In the last two decades we have seen a proliferation of what scholars like Wolfgang Hallet, Alison Gibbons, and others have called "multimodal literature." These texts, which include Mark Danielewski's House of Leaves, Steve Tomasula's VAS: An Opera in Flatland, Anne Carson's NOX, Jonathan Safran Foer's Extremely Loud and Incredibly Close, and Doug Dorst and JJ Abrams' S, among others, engage the verbal dimensions of narrative communication while incorporating modalities that have been conventionally omitted in genres like the literary novel and even poetry.
Headland, a new literary e-journal based in Wellington, New Zealand, is calling for submissions of work from 1 September 2014. Headland will be published regularly from January 2015, giving further voice to local as well as international guest writers, to new as well as established writers - and hopefully all kinds of writers in between.
Call for Papers: Festival of Faith and Music
March 26-28, 2015 Calvin College
Grand Rapids, Michigan
Calvin College's Festival of Faith & Music is a biennial conference that brings together musicians, journalists, academics, students and lovers of music and popular culture to discuss diverse forms of popular music and issues of faith.
The recent trend in medieval literary studies to emphasize inanimate objects and materiality as a means of contextualizing or de-emphasizing human and humanist activities has encouraged two, perhaps unintended, consequences: 1) The segregation of 'Humanist' philosophical interpretations of the world and its contents/inhabitants (metaphysics, Marxism, psychoanalysis, etc.) from 'non-human' oriented epistemologies (Eco-Criticism, Object Oriented Ontology, etc.); and 2) the lack of distinguishment between human-inanimate object relationships within a culturally homogenous setting and human-inanimate object relationships within a culturally mixed setting.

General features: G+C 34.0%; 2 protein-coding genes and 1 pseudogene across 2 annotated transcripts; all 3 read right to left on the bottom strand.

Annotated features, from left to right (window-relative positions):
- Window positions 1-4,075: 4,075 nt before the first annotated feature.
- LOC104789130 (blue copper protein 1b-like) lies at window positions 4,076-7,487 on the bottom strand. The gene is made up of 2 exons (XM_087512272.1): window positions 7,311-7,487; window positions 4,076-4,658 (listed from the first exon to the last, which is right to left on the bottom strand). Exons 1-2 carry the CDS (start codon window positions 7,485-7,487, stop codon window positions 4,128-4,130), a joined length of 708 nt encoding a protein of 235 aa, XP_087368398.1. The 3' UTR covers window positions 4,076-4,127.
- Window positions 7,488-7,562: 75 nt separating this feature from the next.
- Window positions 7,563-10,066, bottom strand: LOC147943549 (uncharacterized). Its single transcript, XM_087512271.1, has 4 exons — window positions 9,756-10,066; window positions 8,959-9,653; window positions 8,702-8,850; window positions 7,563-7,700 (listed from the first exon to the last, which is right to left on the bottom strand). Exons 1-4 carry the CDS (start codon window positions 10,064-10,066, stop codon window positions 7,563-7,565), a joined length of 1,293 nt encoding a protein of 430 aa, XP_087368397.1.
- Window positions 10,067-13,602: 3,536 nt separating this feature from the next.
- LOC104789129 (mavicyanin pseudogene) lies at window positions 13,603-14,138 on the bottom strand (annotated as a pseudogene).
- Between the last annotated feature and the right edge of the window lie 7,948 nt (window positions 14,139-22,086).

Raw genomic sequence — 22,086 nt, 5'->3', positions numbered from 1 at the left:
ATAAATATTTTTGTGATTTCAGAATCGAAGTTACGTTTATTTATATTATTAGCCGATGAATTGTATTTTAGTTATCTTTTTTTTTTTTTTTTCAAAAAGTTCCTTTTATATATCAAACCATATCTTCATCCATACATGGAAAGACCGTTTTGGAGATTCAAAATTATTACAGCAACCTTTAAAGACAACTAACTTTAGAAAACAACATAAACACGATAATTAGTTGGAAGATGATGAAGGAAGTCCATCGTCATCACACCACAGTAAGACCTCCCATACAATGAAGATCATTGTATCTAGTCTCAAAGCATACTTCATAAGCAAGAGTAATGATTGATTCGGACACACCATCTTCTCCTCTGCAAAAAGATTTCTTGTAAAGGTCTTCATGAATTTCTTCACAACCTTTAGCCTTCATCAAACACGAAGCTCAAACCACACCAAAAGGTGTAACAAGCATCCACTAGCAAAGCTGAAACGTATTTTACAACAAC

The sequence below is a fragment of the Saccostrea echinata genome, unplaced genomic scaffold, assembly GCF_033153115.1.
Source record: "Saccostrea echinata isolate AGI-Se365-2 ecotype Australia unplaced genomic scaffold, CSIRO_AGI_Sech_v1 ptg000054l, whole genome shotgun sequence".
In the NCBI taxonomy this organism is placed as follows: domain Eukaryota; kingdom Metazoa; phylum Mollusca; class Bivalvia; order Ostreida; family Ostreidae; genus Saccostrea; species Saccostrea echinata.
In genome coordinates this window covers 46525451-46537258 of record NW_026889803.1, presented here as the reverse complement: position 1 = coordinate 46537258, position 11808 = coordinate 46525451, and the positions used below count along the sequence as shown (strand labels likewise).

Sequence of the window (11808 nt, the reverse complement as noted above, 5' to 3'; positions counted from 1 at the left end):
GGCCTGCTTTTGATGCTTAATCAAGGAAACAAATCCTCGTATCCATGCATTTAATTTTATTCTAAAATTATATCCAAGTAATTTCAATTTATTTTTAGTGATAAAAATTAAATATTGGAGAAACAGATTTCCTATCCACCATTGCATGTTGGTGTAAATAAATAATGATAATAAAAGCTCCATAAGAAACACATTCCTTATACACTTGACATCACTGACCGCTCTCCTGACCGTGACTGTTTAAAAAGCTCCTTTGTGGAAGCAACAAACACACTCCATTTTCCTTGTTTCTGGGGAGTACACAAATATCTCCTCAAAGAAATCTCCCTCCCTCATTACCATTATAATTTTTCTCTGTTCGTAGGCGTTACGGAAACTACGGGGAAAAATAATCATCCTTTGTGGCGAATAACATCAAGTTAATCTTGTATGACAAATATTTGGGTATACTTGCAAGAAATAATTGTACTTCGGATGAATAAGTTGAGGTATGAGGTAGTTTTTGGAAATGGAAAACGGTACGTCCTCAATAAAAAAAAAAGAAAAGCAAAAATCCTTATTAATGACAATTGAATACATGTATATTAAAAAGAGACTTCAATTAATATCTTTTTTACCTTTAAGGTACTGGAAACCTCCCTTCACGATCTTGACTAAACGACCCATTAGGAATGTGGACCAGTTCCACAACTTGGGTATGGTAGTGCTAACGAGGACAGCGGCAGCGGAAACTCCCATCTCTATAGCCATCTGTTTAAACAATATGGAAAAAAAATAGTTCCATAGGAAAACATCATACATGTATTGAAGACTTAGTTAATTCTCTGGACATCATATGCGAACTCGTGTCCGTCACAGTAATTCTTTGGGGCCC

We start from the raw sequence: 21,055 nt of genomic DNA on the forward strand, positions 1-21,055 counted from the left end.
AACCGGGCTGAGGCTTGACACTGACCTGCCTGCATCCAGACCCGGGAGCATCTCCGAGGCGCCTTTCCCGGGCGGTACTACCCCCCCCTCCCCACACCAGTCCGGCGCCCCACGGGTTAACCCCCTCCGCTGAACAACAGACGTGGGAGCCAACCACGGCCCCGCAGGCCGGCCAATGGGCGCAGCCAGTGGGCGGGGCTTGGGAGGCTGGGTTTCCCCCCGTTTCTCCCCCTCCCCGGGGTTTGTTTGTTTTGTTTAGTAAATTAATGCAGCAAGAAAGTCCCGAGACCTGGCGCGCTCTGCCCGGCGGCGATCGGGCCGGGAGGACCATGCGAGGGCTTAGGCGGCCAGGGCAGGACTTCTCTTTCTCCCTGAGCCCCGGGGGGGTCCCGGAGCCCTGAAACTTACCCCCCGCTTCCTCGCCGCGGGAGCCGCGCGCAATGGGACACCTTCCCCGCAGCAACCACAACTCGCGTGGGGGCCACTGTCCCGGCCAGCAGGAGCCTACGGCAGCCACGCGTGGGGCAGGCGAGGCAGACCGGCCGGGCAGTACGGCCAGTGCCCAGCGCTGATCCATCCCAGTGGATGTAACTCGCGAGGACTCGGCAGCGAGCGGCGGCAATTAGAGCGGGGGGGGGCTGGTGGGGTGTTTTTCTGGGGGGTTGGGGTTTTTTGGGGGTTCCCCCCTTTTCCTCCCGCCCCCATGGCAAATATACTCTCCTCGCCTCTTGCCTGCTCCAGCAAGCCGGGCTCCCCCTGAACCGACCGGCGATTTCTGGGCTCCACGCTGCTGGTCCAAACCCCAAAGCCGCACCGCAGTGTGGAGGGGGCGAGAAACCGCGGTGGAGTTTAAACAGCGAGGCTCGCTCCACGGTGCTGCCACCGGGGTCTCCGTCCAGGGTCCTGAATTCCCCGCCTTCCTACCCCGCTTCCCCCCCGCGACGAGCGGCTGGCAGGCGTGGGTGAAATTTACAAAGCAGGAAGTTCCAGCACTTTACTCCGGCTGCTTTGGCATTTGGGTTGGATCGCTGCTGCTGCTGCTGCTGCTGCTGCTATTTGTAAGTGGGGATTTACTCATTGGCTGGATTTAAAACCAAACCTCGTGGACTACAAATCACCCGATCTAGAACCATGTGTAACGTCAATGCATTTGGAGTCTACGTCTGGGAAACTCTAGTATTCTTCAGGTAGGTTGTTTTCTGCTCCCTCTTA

The Charles Olson Society will sponsor a session at the annual Louisville Conference on Literature and Culture since 1900, to be held at the University of Louisville, February 26-28, 2015. We are interested in abstracts pertaining to poetry in the fifties and sixties, especially those that draw attention to uncommon readings. Though Donald Allen's influential anthology The New American Poetry divided American poetry into distinct schools (Black Mountain, San Francisco, Beat, New York) and contributed to its division into distinct styles (Experimental, Academic, and Confessional), Allen's model creates too many internal and external contradictions.